Why is coca-cola so expensive in Germany?

by on September 22, 2009 at 10:25 pm in Food and Drink | Permalink

Matt asks this question and the answers in his comments section cite sugar policy and the VAT.  (Matt's comment, at #62, is the best of the lot.)  USA Coke also competes with free tap water, which is a no-no in Deutschland.  Here is a German site, GuteFrage.net, which asks "Wieso ist Coca-Cola so teuer?" but the answers do not impress.  Here is further German language discussion but again Armen Alchian it ain't.  This German Yahoo post considers the marginal cost of production.

I am more inclined to cite the elasticity of demand.  Here in the US of A people will drink three or four cokes in a row, maybe more.  Or they will buy many cans of coke for the whole family along with hot dogs, Twinkies, Hellmann's mayonnaise, and other utility-maximizing commodities.  But those high-volume strategies require a fairly low price.  I haven't lived in Germany for over twenty years, but my impression at the time was that you would drink one coke at a main meal with your food and that was it.  (You also didn't get very much in the Glas, but that's another story.)  They're weren't aiming for volume sales by lowering the price, so instead they would focus on the upper left part of the demand curve.

I don't know if Matt is referring to restaurants or vending machines.  In restaurants drink prices are arguably a proxy for enjoying the amenities, the table and the service of the wait staff.  If the wait staff have higher wages and benefits, due to European labor market regulation, the drink price might be reflecting that higher marginal cost, even if the MC of the drink itself is low relative to price.

People, can you help out on this one?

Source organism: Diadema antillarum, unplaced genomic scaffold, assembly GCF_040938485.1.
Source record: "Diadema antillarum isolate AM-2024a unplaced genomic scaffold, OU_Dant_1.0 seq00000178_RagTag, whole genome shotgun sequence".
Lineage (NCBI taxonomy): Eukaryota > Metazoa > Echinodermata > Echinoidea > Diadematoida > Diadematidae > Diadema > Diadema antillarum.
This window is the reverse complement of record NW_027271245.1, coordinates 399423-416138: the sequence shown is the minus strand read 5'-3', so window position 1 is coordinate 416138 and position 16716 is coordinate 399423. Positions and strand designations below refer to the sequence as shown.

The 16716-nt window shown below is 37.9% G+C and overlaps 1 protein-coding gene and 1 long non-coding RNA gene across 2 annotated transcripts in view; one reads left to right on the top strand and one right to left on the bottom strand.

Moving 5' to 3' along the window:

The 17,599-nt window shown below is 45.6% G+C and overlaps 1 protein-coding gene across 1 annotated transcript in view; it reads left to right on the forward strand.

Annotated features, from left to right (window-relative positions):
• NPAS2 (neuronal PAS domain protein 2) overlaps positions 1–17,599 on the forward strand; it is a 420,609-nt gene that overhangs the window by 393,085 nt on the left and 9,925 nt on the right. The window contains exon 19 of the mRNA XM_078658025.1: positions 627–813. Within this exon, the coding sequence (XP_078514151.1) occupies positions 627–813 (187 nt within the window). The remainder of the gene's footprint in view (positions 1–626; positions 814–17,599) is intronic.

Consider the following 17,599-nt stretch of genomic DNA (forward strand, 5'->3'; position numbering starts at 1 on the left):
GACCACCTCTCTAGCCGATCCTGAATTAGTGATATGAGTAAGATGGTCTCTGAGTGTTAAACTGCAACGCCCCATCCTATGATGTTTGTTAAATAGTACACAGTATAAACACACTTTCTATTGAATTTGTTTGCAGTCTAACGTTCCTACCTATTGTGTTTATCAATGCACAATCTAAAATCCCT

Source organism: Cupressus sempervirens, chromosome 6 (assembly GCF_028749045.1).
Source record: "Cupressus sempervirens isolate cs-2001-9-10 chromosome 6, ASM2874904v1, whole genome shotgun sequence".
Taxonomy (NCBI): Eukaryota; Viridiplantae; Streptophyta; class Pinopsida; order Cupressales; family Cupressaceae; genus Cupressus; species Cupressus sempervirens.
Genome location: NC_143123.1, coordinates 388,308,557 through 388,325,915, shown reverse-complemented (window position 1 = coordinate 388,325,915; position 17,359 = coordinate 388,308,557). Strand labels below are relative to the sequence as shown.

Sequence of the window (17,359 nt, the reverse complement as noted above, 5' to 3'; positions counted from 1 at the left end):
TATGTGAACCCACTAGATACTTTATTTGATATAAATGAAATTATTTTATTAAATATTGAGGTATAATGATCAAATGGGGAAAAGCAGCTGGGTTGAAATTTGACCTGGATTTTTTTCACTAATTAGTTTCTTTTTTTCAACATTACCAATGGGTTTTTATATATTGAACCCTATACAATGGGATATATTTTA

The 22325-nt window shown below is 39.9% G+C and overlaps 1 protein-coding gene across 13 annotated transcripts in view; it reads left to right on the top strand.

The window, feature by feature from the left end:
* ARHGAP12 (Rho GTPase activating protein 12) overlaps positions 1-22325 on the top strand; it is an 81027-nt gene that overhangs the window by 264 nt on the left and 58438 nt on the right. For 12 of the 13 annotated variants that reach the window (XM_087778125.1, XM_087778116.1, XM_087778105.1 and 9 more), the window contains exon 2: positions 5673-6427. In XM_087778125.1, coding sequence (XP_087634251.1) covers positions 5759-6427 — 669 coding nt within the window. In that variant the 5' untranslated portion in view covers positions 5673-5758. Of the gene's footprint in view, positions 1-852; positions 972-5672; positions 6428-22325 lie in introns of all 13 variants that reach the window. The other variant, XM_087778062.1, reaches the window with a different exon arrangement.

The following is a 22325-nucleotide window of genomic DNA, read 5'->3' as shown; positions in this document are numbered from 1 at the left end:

JWill September 22, 2009 at 10:55 pm

My experiences in Amsterdam, Paris, and Rome, this summer found that it was most expensive at restaurants (3-4 Euro). It was slightly cheaper, but not by much, at fruit and drink stands. It was also not much cheaper in grocery stores, even bigger ones. A 20 oz bottle that you would buy for $1.29 at a grocery store in America was still well over $2-3 Euro in equivalent Dutch and Parisian grocery stores.

One interesting fact was that it was cheapest (about 2.50 Euro for a 20 oz drink) in fast food style restaurants (including the Subway right across the river from the Notre Dame). The fact that these American-style eateries had the closest thing to American style soda prices seems related. These fast food places were also the only place in Europe I could get a drink that had ice in it…

mulp September 22, 2009 at 11:34 pm

Europeans want to pay more for Coke than Americans, just like Americans want to pay more for the same health care outcome as Europeans get.

Matthias Bischof September 22, 2009 at 11:41 pm

Wrong question: I just think that Coca-Cola is not more expensive in Germany than in the US or Canada. Just checked on Google. A random supermarket in Germany sells Coca-Cola for USD 1.13 per liter. I don’t really think that you can get a liter for much less here, although I don’t really know since I never by bottles.
Probably some visitors to Germany also do not realize that there is some deposit on bottles AND cans. I haven’t lived in Germany for some time, so I don’t know what the deposit is right now, but the last time I was there I think it was Euro 0.25 per 0.333 liter can.

Leo Krasnozhon September 22, 2009 at 11:53 pm

Of course, it’s the elasticity of demand and a little bit of culture. I cannot say a lot about Germany cause I’ve never been there. But I can tell you that Coca-Cola is much more expensive in Russia, Ukraine, Israel, and Turkey. Moreover, Coca-Cola never goes on sale there. Even Red Bull goes on sale with 18% discount. But it never happens to Coca-Cola. Here is a link to the largest grocery store in Ukraine:
http://www.kishenya.com.ua/en/for_customers/newspaper_best_quality_-_best_price/kyiv_and_obukhiv/
Coca-cola does not have many substitutes in Russia & Ukraine because a tap water is disgusting and other beverages don’t even taste like Coca-Cola. Btw, I’ve noticed that Diet Coke is much sweeter overseas than in USA. Moreover, it’s never called as DIET Coke. It’s called LIGHT Coke. It’s another cultural thing. Finally, Coca-Cola sells more than just a beverage. It also sells a piece of American culture. The same is true for McDonald’s, right?